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Karel Opocensky vs Jose Raul Capablanca
Buenos Aires Ol., fin-A (1939), Buenos Aires ARG, rd 8, Sep-09
Queen's Indian Defense: Capablanca Variation (E16)  ·  0-1


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Kibitzer's Corner
Aug-05-05  paladin at large: Capablanca steadily takes control and with 18.....Qb4 typically offers an exchange of queens, being a pawn up, having his king in the center and with his rooks poised to control either open file. Plus a pawn mass in the center.

Capablanca had a tremendous record with the Queen's Indian; I am surprised that this late in his career that anyone would steer him into it.

Aug-05-05  RookFile: I think Capa's opponent could have safely resigned a lot sooner than he did, as well.
Aug-05-05  Veryrusty: Lots of games are resigned between moves 40 and 45. Time control.
Aug-05-05  RookFile: That might be the explanation. ( In games where Lasker played, the time control was at move 30. Don't know when it got changed to move 40, and whether this game of Capa's was 40 in 2.5 hours. )
May-16-07  micartouse: White could have played 30. Rg4+ Kh8 31. Ng2 to save the piece, but then the central pawn mass would have quickly finished him.

A quick run through Fritz suggests White could have gotten away with 22. Rxd4 though.

May-29-11  hibolife: After …c5, 7.0-0,..cxd black has equalized. To maintain initiative, White must play 7.a3 or 7. dxc – because then black must eventually give up his all-important Bishop for the knight.
Premium Chessgames Member
  offramp: Black plays the standard 7...cxd4. His opponent should have played 8.Nb3 so as to regain the pawn immediately. When he does not do so Capablanca decides to have some jolly by making evolutions designed to keep that ♙d4.

He makes a small error; 10...Qc7 should lose a tempo. White should respond with 11.Bf4 which would force 11...Qc8 - the move that should have been played in the first place.

But white plays a very bad move: 11.Bxf6. What does that achieve? Eh?

After 13...Bxc5

click for larger view is obvious that white's opening has been a total failure.

Here is an unusual episode: after 18.b3 ...

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...Capablanca played 18...Qb4. Why did white not now take the a-pawn? Alekhine, in Game Collection: "107 Great Chess Battles: 1939-1945" by Alekhine, writes, <And not 19.Qxa7 Nc6 20.Qc7 Ke7 21.Nh4 Ke6 etc, winning.> Who? Here is that analysis position after 21...Ke6:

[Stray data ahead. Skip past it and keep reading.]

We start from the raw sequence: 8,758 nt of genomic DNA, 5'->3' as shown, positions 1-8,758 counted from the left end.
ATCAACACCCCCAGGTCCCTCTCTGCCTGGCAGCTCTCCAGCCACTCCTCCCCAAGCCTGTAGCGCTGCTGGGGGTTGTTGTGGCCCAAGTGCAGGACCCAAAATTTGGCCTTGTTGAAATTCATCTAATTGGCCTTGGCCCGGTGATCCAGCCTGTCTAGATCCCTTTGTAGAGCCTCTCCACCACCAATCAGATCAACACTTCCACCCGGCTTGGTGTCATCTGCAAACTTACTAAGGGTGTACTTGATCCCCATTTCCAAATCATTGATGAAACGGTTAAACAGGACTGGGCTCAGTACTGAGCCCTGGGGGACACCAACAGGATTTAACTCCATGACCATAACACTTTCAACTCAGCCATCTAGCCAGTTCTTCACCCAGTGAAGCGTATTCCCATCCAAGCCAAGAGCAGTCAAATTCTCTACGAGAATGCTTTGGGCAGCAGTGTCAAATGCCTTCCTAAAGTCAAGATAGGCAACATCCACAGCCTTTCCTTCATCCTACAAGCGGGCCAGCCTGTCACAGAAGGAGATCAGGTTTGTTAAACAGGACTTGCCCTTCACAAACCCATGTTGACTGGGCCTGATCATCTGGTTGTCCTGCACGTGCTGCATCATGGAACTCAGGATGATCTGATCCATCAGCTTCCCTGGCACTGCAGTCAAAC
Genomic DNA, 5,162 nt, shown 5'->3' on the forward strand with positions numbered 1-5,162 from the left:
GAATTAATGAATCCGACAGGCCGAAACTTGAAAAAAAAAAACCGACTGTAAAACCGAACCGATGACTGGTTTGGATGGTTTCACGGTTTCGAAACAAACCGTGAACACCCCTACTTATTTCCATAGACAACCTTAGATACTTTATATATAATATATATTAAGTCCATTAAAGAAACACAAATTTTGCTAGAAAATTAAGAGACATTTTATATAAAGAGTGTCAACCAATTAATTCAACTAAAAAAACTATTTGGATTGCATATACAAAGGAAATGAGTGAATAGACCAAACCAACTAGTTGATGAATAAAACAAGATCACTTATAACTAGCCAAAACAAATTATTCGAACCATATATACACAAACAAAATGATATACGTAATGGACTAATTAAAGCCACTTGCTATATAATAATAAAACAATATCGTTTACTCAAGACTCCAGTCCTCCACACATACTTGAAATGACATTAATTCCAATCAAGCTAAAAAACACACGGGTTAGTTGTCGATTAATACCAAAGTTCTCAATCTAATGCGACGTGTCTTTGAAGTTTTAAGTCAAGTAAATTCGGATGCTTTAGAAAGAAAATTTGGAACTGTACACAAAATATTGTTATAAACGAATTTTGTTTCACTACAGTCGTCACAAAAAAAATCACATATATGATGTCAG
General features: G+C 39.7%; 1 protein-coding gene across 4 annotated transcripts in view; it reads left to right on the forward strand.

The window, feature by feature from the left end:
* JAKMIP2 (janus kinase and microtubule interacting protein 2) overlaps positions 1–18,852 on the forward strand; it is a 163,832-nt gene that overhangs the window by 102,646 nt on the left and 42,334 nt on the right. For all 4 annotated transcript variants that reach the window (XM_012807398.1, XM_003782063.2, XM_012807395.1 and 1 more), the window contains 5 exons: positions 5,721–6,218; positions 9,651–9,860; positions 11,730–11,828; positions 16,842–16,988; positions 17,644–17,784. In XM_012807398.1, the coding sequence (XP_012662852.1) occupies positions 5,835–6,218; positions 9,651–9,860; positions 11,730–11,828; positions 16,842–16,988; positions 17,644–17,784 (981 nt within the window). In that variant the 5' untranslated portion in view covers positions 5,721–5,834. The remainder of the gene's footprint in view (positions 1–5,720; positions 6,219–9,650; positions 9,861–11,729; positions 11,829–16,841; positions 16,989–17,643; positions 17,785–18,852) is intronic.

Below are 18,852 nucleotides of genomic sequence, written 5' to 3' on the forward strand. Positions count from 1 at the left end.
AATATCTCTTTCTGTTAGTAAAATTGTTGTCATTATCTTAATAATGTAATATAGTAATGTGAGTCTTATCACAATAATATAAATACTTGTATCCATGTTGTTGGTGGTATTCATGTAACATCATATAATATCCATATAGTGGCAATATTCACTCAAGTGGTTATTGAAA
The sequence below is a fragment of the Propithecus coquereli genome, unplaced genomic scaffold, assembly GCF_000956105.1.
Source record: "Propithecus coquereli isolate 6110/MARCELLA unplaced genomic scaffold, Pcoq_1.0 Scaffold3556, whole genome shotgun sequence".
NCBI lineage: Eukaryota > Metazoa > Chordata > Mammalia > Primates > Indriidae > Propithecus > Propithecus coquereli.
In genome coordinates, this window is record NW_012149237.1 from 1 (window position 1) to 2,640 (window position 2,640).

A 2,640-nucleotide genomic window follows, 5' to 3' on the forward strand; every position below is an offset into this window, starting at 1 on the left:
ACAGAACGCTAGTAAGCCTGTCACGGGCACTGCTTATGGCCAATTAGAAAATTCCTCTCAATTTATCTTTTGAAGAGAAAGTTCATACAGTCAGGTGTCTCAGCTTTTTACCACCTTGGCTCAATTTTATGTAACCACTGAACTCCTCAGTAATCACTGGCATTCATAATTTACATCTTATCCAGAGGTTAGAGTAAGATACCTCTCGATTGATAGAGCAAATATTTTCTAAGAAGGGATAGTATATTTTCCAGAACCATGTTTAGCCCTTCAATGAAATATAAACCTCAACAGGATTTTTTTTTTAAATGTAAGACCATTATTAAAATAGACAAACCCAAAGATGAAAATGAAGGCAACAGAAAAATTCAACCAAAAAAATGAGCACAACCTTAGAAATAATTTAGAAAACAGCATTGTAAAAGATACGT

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Is that won for white? It looks like the white queen is trapped (23...Rhc8) but 22.Nf5!! might just about save the day.

After 29...fxe4 white is in a bit of a tangle, owing to the pawns.

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LOL! He loses a piece soon after.

A few errors but this was a game with many non-standard positions.

Premium Chessgames Member
  offramp: <micartouse: ...A quick run through Fritz suggests White could have gotten away with 22. Rxd4 though.>

Very well spotted. Black has just played 21...♙c5xd4:

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Perhaps he should have castled. White could now have played 22.♖d1xd4 :

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What struck me was the slight similarity to Capablanca vs Lasker, 1921, which was game 5 in the Lasker-Capablanca World Championship Match (1921).

White has just played 24.♔f1-g1.

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Black played 24...♙c5xd4.

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...And Capablanca now played the very clever 25. ♖c1-c4! <The move with which I counted upon to check Black’s attack.>

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I don't quite know why but it's one of my favourite moves!

Premium Chessgames Member
  offramp: Strange how these things come along like London buses; nothing for ages then two come along at once.

In that same Alekhine/Winter book I mentioned earlier, I was looking at Kashdan vs Reshevsky, 1942.

White has just played 18.♕e2x♗d3.

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Alekhine says that Sammy should now have played 18...Qxe4.

Instead he played 18...fxe4.

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There seems to be only one response to that, which Kashdan plays: 19.Qd5+. Black responds with 19...Kh8 and now -

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And now black is in real trouble. Alekhine thinks Reshevsky could have defended better after move 20 - but that's a horse of a different colour which belongs at Kashdan vs Reshevsky, 1942.

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